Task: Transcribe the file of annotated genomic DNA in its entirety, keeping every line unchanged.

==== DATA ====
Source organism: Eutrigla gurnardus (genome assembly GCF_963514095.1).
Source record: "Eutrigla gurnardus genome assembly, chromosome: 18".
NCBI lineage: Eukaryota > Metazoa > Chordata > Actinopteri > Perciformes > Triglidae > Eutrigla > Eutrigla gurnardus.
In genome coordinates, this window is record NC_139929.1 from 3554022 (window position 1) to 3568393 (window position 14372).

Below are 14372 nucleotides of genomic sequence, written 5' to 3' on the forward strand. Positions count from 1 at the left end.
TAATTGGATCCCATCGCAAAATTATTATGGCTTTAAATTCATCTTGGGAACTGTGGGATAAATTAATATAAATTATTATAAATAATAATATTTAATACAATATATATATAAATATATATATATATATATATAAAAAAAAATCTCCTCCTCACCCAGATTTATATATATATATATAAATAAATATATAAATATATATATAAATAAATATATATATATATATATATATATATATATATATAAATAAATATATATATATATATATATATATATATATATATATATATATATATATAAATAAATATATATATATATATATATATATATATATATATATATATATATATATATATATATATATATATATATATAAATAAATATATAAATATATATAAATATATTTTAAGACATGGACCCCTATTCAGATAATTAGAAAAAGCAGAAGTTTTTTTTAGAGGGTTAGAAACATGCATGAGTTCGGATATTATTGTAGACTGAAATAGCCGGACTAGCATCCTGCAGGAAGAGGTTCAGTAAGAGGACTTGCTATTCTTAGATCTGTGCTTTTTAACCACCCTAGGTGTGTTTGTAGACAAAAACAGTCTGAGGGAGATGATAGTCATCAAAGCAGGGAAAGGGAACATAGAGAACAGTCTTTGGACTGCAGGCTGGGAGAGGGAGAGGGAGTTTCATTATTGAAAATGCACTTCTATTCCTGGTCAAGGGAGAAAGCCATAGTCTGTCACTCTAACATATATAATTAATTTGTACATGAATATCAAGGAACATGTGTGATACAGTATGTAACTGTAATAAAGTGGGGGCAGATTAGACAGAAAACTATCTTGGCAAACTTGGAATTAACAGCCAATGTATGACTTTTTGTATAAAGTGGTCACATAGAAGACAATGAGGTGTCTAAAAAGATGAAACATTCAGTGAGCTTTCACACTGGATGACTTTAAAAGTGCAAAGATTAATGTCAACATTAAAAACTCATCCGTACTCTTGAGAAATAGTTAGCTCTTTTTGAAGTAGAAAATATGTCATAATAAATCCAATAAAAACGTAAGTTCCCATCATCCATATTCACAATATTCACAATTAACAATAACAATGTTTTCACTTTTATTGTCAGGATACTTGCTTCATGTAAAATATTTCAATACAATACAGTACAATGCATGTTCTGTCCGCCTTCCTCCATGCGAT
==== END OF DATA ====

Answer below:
Source organism: Eutrigla gurnardus (genome assembly GCF_963514095.1).
Source record: "Eutrigla gurnardus genome assembly, chromosome: 18".
NCBI lineage: Eukaryota > Metazoa > Chordata > Actinopteri > Perciformes > Triglidae > Eutrigla > Eutrigla gurnardus.
In genome coordinates, this window is record NC_139929.1 from 3554022 (window position 1) to 3568393 (window position 14372).

Below are 14372 nucleotides of genomic sequence, written 5' to 3' on the forward strand. Positions count from 1 at the left end.
TAATTGGATCCCATCGCAAAATTATTATGGCTTTAAATTCATCTTGGGAACTGTGGGATAAATTAATATAAATTATTATAAATAATAATATTTAATACAATATATATATAAATATATATATATATATATATAAAAAAAAATCTCCTCCTCACCCAGATTTATATATATATATATAAATAAATATATAAATATATATATAAATAAATATATATATATATATATATATATATATATATATAAATAAATATATATATATATATATATATATATATATATATATATATATATATATAAATAAATATATATATATATATATATATATATATATATATATATATATATATATATATATATATATATATATATATAAATAAATATATAAATATATATAAATATATTTTAAGACATGGACCCCTATTCAGATAATTAGAAAAAGCAGAAGTTTTTTTTAGAGGGTTAGAAACATGCATGAGTTCGGATATTATTGTAGACTGAAATAGCCGGACTAGCATCCTGCAGGAAGAGGTTCAGTAAGAGGACTTGCTATTCTTAGATCTGTGCTTTTTAACCACCCTAGGTGTGTTTGTAGACAAAAACAGTCTGAGGGAGATGATAGTCATCAAAGCAGGGAAAGGGAACATAGAGAACAGTCTTTGGACTGCAGGCTGGGAGAGGGAGAGGGAGTTTCATTATTGAAAATGCACTTCTATTCCTGGTCAAGGGAGAAAGCCATAGTCTGTCACTCTAACATATATAATTAATTTGTACATGAATATCAAGGAACATGTGTGATACAGTATGTAACTGTAATAAAGTGGGGGCAGATTAGACAGAAAACTATCTTGGCAAACTTGGAATTAACAGCCAATGTATGACTTTTTGTATAAAGTGGTCACATAGAAGACAATGAGGTGTCTAAAAAGATGAAACATTCAGTGAGCTTTCACACTGGATGACTTTAAAAGTGCAAAGATTAATGTCAACATTAAAAACTCATCCGTACTCTTGAGAAATAGTTAGCTCTTTTTGAAGTAGAAAATATGTCATAATAAATCCAATAAAAACGTAAGTTCCCATCATCCATATTCACAATATTCACAATTAACAATAACAATGTTTTCACTTTTATTGTCAGGATACTTGCTTCATGTAAAATATTTCAATACAATACAGTACAATGCATGTTCTGTCCGCCTTCCTCCATGCGAT